Robotic surgery
Robotic surgery

Robotic surgery comprises of a method wherein a surgery is performed with the help of very small tools that are fixed to a robotic arm. The surgeon does not physically operate in a robotic surgery but he controls the movements of the robotic arm via a computer.

During a robotic surgery, after administering general anesthesia to the patient, the surgeon seated in front of a computer makes small incisions on the patient body to insert certain instruments into it. All this is done by the surgeon by controlling the robotic arm in a computerized manner.

The instrument inserted is fitted with a small thin tube with an attached camera at the end of it (endoscope). This endoscope gives the surgeon a complete view (enlarged 3-D images) inside the patient`s body to direct the robotic arms in conducting the surgery. So in a robotic surgery, the robotic arm basically mimics the surgeon’s hand movements to perform the operation.

Robotic surgery is advantageous since like laparoscopic surgery, it can be performed by making smaller cuts than a normal open surgery. Also, the robotic arm ensures maximum precision and can be free of human errors. The robotic arm once placed inside the abdomen, ensures ease of usage of surgical tools than with laparoscopic surgery through an endoscope. It also facilitates the surgeon to get a better and clearer view of the surgical area. Another advantage of robotic surgery is the freedom of movement for the surgeon in the operating theatre.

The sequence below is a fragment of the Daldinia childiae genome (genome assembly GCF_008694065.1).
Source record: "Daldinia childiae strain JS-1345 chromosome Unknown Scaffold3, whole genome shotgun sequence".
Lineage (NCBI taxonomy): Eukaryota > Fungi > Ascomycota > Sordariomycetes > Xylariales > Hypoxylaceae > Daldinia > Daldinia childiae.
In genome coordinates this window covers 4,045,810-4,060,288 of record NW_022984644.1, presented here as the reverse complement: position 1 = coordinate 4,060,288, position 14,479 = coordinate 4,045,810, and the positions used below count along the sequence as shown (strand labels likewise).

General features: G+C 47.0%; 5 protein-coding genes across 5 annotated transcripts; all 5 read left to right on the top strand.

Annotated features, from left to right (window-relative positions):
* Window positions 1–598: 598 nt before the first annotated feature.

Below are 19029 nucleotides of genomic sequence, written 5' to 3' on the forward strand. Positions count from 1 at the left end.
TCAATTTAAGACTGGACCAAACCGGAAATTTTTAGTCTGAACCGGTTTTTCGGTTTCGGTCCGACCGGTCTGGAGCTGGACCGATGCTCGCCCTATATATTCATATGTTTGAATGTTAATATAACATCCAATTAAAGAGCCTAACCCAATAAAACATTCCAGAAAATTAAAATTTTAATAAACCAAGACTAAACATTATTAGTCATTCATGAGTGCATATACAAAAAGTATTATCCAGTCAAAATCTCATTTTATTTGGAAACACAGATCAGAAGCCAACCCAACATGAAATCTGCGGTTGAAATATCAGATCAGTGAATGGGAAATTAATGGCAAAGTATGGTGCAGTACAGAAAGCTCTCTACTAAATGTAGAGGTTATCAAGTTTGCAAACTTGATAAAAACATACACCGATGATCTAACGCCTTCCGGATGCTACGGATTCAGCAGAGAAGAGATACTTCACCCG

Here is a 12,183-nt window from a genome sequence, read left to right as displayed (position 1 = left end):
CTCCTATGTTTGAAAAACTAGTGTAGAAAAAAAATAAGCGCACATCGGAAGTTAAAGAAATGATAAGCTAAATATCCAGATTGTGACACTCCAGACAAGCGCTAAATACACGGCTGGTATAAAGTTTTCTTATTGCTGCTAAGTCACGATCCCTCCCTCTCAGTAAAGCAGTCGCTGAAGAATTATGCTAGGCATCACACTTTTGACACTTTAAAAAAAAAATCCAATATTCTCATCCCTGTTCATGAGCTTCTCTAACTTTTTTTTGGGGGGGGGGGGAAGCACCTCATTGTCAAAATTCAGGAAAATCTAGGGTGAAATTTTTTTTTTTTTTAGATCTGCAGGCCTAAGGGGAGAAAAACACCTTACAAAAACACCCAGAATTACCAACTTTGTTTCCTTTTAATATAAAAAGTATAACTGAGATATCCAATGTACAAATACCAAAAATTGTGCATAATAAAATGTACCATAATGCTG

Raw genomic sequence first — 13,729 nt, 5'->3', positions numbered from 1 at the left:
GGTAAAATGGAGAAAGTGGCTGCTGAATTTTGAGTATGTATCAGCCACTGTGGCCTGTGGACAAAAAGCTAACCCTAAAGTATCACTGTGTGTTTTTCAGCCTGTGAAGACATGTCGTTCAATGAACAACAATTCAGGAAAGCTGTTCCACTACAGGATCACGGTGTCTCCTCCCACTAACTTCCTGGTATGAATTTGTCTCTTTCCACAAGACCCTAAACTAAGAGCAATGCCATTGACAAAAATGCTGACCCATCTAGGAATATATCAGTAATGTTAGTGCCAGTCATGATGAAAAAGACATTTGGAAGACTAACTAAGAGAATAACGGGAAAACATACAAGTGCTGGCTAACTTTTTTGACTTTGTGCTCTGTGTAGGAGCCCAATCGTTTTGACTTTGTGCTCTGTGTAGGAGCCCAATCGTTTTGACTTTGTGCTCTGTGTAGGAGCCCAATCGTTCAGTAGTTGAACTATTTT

However, robotic surgery can be more time consuming than a normal one. Setting up the robot prior to the surgery takes up considerable time. This is still an upcoming surgical procedure and many hospitals still did not adapt this method.

Robotic surgery finds use in various different types of surgeries, which include the following:

  • Bypass heart surgery
  • Certain cancer surgeries in the blood vessels, nerves, or other important and sensitive body organs.
  • Removal of gall bladder
  • Hysterectomy
  • Kidney removal and fresh transplant
  • Mitral valve repair
  • Pyeloplasty (surgery to correct ureteropelvic junction obstruction)
  • Pyloroplasty
  • Radical prostatectomy
  • Radical cystectomy
  • Ligation of reproductive tubes

Note: However, robotic surgery is not possible in certain complex surgical procedures.

Its other advantages are explained below:

As the surgical cuts made during a robotic surgery are small, you recover faster during the postoperative period. Smaller incisions also mean lesser bleeding and post surgery pain. Also, smaller surgical openings will have lesser risk of wound infection. Post a robotic surgery; you will be discharged from the hospital faster than in a normal surgery. Last but not the least, your skin will have negligible scars in a robotic surgery.

Disadvantage of robotic surgery:

Computer-assisted robotic arms are very expensive and that is why hospitals are not too keen on their implementation. Furthermore, the surgeons need to undergo proper training for the complete know-how of robotic instruments. When the surgeon starts using the robotics, initially the surgeries might take more time since the surgeons will get accustomed with the new procedure.




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